Cohan et al v. Columbia Sussex Management, LLC

Filing 82

MEMORANDUM & ORDER granting 73 Motion to Certify FLSA Collective Action; For the foregoing reasons, Defendant's Objections (Docket Entry 42) are OVERRULED and Judge Tomlinson's Certification Order is AFFIRMED. In addition, Plaintiffs� 39; motion to equitably toll the statute of limitations while Plaintiffs' Objections were pending (Docket Entry 73) is GRANTED. The statute of limitation for both Plaintiffs' FLSA and NYLL claims is tolled from the date Defendant filed Objections to Judge Tomlinson's Certification Order until the date of this Memorandum & Order. So Ordered by Judge Joanna Seybert on 3/15/2016. C/ECF (Valle, Christine)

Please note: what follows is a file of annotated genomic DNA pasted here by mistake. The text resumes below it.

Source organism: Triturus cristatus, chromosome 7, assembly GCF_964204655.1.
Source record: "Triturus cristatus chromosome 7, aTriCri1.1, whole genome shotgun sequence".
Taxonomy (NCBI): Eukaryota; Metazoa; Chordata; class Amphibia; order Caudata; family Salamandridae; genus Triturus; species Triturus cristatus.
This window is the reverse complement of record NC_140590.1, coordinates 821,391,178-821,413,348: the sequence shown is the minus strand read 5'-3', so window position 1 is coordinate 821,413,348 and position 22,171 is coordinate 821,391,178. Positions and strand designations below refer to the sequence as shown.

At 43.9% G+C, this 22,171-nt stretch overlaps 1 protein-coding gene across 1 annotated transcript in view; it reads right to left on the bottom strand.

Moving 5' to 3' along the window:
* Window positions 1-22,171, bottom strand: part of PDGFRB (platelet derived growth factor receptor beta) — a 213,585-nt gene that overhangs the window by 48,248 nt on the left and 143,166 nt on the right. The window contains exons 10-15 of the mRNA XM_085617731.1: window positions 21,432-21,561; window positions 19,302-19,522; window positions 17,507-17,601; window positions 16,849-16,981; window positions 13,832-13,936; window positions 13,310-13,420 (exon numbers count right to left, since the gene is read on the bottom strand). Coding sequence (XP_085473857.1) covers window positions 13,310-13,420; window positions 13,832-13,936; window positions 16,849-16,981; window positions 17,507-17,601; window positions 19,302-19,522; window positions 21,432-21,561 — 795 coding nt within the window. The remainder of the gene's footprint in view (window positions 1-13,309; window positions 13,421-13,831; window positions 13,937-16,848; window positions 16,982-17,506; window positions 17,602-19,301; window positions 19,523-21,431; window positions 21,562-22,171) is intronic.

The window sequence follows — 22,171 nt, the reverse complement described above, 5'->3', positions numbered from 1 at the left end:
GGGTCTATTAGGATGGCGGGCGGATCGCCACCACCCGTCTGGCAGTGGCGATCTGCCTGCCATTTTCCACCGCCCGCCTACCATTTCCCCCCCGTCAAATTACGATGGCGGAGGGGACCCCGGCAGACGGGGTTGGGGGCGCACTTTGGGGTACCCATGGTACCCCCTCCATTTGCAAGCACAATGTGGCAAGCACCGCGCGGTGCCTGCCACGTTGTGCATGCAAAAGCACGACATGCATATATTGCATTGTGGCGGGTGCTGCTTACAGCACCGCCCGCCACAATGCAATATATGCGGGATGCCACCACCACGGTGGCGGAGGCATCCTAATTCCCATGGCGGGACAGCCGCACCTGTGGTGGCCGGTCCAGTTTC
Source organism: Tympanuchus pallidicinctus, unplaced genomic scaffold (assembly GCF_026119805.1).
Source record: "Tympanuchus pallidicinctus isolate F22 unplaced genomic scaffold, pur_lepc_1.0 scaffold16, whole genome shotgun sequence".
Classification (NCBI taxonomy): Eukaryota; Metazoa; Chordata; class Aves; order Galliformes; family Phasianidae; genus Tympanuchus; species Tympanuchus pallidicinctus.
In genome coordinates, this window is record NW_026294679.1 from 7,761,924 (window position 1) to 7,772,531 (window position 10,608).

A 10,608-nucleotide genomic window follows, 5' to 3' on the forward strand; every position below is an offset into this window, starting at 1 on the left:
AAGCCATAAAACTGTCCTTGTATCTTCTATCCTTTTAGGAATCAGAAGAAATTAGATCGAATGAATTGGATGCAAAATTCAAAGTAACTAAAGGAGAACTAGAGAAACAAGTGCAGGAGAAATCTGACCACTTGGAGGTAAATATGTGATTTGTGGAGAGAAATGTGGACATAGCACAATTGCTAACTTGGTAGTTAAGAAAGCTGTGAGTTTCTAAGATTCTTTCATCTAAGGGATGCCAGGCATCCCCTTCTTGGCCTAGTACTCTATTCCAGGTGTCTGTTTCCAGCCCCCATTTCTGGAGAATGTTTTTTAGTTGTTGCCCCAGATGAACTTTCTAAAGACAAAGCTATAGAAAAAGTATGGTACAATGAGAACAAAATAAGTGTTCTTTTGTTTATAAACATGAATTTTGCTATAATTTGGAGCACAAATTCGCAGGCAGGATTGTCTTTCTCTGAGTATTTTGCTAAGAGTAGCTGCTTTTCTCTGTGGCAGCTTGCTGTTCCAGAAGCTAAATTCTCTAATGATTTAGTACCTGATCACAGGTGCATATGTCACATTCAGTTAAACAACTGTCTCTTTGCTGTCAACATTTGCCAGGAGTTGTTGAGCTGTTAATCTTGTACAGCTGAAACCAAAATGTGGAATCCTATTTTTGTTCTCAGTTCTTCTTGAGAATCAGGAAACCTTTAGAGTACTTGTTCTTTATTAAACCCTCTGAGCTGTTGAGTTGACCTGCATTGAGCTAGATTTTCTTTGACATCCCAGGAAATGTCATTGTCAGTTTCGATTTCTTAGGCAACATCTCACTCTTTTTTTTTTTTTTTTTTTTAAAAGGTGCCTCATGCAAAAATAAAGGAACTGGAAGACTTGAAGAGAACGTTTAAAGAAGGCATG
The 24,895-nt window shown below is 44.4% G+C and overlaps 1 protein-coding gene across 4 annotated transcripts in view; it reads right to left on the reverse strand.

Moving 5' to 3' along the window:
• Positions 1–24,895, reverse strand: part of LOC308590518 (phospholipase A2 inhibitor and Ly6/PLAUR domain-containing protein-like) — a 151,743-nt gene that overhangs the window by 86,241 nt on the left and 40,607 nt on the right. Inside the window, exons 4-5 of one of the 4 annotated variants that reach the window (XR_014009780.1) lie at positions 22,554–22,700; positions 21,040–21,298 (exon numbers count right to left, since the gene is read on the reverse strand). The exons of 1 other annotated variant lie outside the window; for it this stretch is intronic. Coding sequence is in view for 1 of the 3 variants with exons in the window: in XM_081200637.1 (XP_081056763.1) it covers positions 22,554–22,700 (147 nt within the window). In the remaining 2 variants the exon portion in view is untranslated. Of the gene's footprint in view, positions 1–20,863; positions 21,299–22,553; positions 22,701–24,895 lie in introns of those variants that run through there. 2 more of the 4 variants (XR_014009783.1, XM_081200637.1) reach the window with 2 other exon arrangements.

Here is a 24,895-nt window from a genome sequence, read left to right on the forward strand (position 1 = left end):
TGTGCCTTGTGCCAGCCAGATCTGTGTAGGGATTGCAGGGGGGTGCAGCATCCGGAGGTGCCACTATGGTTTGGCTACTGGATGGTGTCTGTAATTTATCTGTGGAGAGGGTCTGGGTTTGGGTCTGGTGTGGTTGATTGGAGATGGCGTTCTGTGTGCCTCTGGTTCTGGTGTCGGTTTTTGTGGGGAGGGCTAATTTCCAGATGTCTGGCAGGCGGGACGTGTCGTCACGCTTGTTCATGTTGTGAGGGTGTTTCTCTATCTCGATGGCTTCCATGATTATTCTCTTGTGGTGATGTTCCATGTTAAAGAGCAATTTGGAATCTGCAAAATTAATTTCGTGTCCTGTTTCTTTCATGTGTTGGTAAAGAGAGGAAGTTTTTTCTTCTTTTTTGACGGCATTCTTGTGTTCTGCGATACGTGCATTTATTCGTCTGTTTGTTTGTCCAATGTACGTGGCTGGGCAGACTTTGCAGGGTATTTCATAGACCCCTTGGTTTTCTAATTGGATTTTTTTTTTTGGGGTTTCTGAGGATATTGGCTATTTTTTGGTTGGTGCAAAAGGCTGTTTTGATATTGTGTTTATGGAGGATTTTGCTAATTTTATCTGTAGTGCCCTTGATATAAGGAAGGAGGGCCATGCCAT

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UNITED STATES DISTRICT COURT EASTERN DISTRICT OF NEW YORK ---------------------------------------X JOHN MICHAEL COHAN, WACKSON BARTHELEMY, individually and for and on behalf of all similarly situated persons, and MARIE C. VICTOR, Plaintiffs, -against- MEMORANDUM & ORDER 12-CV-3203(JS)(AKT) COLUMBIA SUSSEX MANAGEMENT, LLC, along with any other related corporate entities doing business as Melville Marriott, Defendants. ---------------------------------------X APPEARANCES For Plaintiffs: James Emmet Murphy, Esq. Lloyd Robert Ambinder, Esq. Isabel Ann Gardocki, esq. Alison Lee Genova, Esq. Kara Sue Miller, Esq. Suzanne B. Leeds, Esq. Virginia & Ambinder LLP 40 Broad Street, 7th floor New York, NY 10004 Michael Alexander Tompkins, Esq. Daniel Harris Markowitz, Esq. Jeffrey Kevin Brown, Esq. Leeds Brown Law, P.C. 1 Old Country Road Carles Place, NY 11514 For Defendants: George Vinci, Esq. David B. Picker, Esq. Spector Gadon & Rosen 1635 Market Street, 7th Floor Philadelphia, PA 19103 SEYBERT, District Judge: Pending before the Court are Defendant’s Objections to Magistrate Judge A. Kathleen Tomlinson’s Plaintiffs’ motion for conditional Order certification granting (Objections, Docket Entry 42) and Plaintiffs’ motion to equitably toll the statute of limitations (Docket Entry 73). follow, Defendant’s Objections are For the reasons that OVERRULED and Plaintiffs’ motion is GRANTED. BACKGROUND Plaintiffs John Michael Cohan and Wackson Barthelemy1 (“Plaintiffs”) brought this case on behalf of themselves and similarly situated persons seeking unpaid overtime and unlawfully retained gratuities from Defendant Columbia Sussex Management, LLC, d/b/a Melville Marriott, and other related corporate entities (“Defendant”), pursuant to the Fair Labor Standards Act of 1938 (“FLSA”), as amended, 29 U.S.C. § 201 et seq. and the New York Labor Law (“NYLL”). Plaintiff (See, Compl. ¶ 1.) Cohan worked for Defendant as a waiter, bartender, restaurant server, room-service delivery person, member of the cleanup and setup crews, and front desk help, from approximately May 2009 until August 2010. (Sept. 19, 2013 Order (the “Certification Order”), Docket Entry 41, at 2.) Plaintiff Barthelemy worked for Defendant as a server from April 2007 through July 2009. (Cert. Order at 2.) The Complaint asserts that Marie C. Victor was added as a named Plaintiff in this action on December 17, 2012. (See Docket Entry 25.) 1 2 Plaintiffs and other similarly situated individuals did not receive overtime compensation for hours worked in excess of forty hours per week, and did not receive the majority share of a service charge that Defendant imposed on patrons. Judge Tomlinson granted (Cert. Order at 2.) Plaintiffs’ motion for conditional certification and made certain rulings regarding the scope of the Plaintiffs’ proposed class. (See Cert. Order at 24.) Among other determinations, Judge Tomlinson: (1) conditionally certified a class consisting of Defendant’s “banquet servers, waiters, bussers, bartenders, clean-up crew, housemen, bellmen, runners, maintenance workers and/or hosts/hostesses” (Cert. Order at 6-12); (2) found that workers from both Defendant’s Melville and Islandia facilities should be included in the class (Cert. Order at 13); (3) directed that the FLSA claims be conditionally certified as to all employees or former employees who worked for Defendant from June 27, 2009 through the present (Cert. Order at 18-19); and (4) permitted Plaintiffs’ counsel to “include information about potential state law claims dating back to June 27, 2006 in the FLSA opt-in notice” (Cert. Order at 18-19). Defendant principally objects to Judge Tomlinson’s Certification Order on the grounds that (1) too many types of employees are included in Plaintiffs’ proposed class and (2) the opt-in notice should not be sent to employees who were employed by Defendant within six years of the filing of the Complaint. (Def.’s 3 Objections, at 7, 15.) In addition, Plaintiffs seek to toll the statute of limitations for their FLSA claims while Defendant’s Objections to Judge Tomlinson’s Certification Order were pending. (Docket Entry 73.) DISCUSSION I. Legal Standard District courts review nondispositive orders issued by a magistrate judge for clear error. FED. R. CIV. P. 72(a). “A finding is ‘clearly erroneous’ when although there is evidence to support it, the reviewing court on the entire evidence is left with the definite and firm conviction that a mistake has been committed.” Travel Sentry, Inc. v. Tropp, 669 F. Supp. 2d 279, 283 (E.D.N.Y. 2009) (quoting Concrete Pipe & Prods. of Cal., Inc. v. Constr. Laborers Pension Trust for S. Cal., 508 U.S. 602, 622, 113 S. Ct. 2264, 2279, 124 L. Ed. 2d 539 (1993)). A “magistrate judge’s findings should not be rejected merely because the court would have decided the matter differently.” Bachayeva v. Americare Certified Special Serv., Inc., No. 12-CV-1466, 2013 WL 4495672, at *1 (E.D.N.Y. Aug. 20, 2013); Ross Univ. Sch. of Med., Ltd. v. Brooklyn-Queens Health Care, Inc., No. 09-CV-1410, 2013 WL 1334271, at *5 (E.D.N.Y. Aug. 8, 2013); Pall Corp. v. Entegris, Inc., 655 F. Supp. 2d 169, 172 (E.D.N.Y. 2008). II. The Scope of Plaintiffs’ Class Defendant first argues that only banquet servers should 4 be allowed to participate in this collective action because Plaintiffs have not shown that other classes of employees were subject to labor law violations. (Objections at 7-14.) The Court disagrees. At the conditional certification stage, “the threshold question for the court is whether the plaintiffs have demonstrated that the potential class members are ‘similarly situated’ to them . . . with policies.” 2015 WL respect to their job duties and/or employer Benitez v. Demco of Riverdale, LLC, No. 14-CV-7074, 3780019, at *3 (S.D.N.Y. June 15, 2015). In her Certification Order, Judge Tomlinson found that Plaintiffs met their modest factual burden of showing that Defendant subjected multiple classes of employees to labor law violations by submitting several sworn affidavits from Defendant’s employees. Order at affidavit 8-10.) Although discussing how Defendant each type also of (See Cert. submitted service a sworn employee is compensated, Judge Tomlinson found that the competing affidavits merely created a factual dispute, which could not be resolved at the conditional certification stage. 8-9.) the (See Certification Order at Defendant relies upon a smattering of cases in support of assertion that the allegations in the Complaint do not establish that workers, other than banquet servers, should be included in Plaintiff’s collective action. However, Defendant’s cases are all procedurally distinguishable because they addressed 5 motions to dismiss the Complaint, not motions for conditional certification. See, e.g., Dejesus v. HF Mgmt. Servs., LLC, 726 F.3d 85, 87 (2d Cir. 2013). In fact, Defendant does not even take aim at the primary thrust of Judge Tomlinson’s decision--that Plaintiffs’ sworn affidavits members are similarly situated. establish their potential class Therefore, Defendant’s objection regarding the scope of the class is OVERRULED. III. Notice to Members Defendant next argues that Judge Tomlinson erred by deciding that the opt-in notice should sent to personnel who were employed by Defendant at any time within six years of the filing of the Complaint. (Objections at 15.) Judge Tomlinson chose a six-year period, not the FLSA’s three-year limitations period, because Plaintiffs’ state law claims are subject to a six-year statute of limitations. (Certification Order at 16.) In addition, Judge Tomlinson noted that prospective FLSA Plaintiffs could have equitable tolling defenses. (Certification Order at 15.) Courts have come to different conclusions when addressing the correct opt-in notice period when Plaintiffs assert both FLSA and NYLL claims in the same action. Compare Winfield v. Citibank, N.A., 843 F. Supp. 2d 397, 410 (S.D.N.Y. 2012) (extending the notice period for six years) with Hamadou v. Hess Corp., 915 F. Supp. 2d 651, 668 (S.D.N.Y. 2013) (finding a three-year notice period appropriate; “[i]t would be confusing 6 to employees who are ineligible for the FLSA opt-in class to receive the opt-in notice, which does not relate to any state law claims”). Critically, however, decisions regarding the scope of the proposed notice are discretionary. Guzman v. VLM, Inc., No. 07-CV-1126, 2007 WL 2994278, at *2 (E.D.N.Y. Oct. 11, 2007), order clarified, No. 07CV-1126, 2008 WL 597186 (E.D.N.Y. Mar. 2, 2008). Because Judge Tomlinson’s decision concerning the scope of the notice period was well reasoned and supported by precedent, the Court will not alter it.2 IV. Equitable Tolling is Appropriate Courts have discretion to equitably toll the limitations period in appropriate circumstances.” cases in order “to avoid inequitable Yahraes v. Rest. Assocs. Events Corp., No. 10- CV-935, 2011 WL 844963, at *1 (E.D.N.Y. Mar. 8, 2011) (internal quotation marks and citation omitted); McGlone v. Cont. Callers, Inc., 867 F. Supp. 2d 438, 445 (S.D.N.Y. 2012). In the interest of justice, the Court finds that the statute of limitations for Plaintiffs’ FLSA and NYLL claims must be tolled from the date Defendant’s filed Objections to Judge Tomlinson’s Certification Order until the date of this Memorandum and Order. Defendant’s final objection addresses the trivial issue of whether potential plaintiffs should be notified about the possibility that they will need to pay costs if this case is not successful. (Objections at 22.) Judge Tomlinson’s decision on this point was well-reasoned, therefore, the point need not be addressed further. (See Cert. Order at 22.) 2 7 CONCLUSION For (Docket Entry the foregoing 42) are reasons, OVERRULED Certification Order is AFFIRMED. Defendant’s and Judge Objections Tomlinson’s In addition, Plaintiffs’ motion to equitably toll the statute of limitations while Plaintiffs’ Objections were pending (Docket Entry 73) is GRANTED. The statute of limitation for both Plaintiffs’ FLSA and NYLL claims is tolled from the date Defendant filed Objections to Judge Tomlinson’s Certification Order until the date of this Memorandum & Order. SO ORDERED. /s/ JOANNA SEYBERT______ Joanna Seybert, U.S.D.J. Dated: March 15 , 2016 Central Islip, New York 8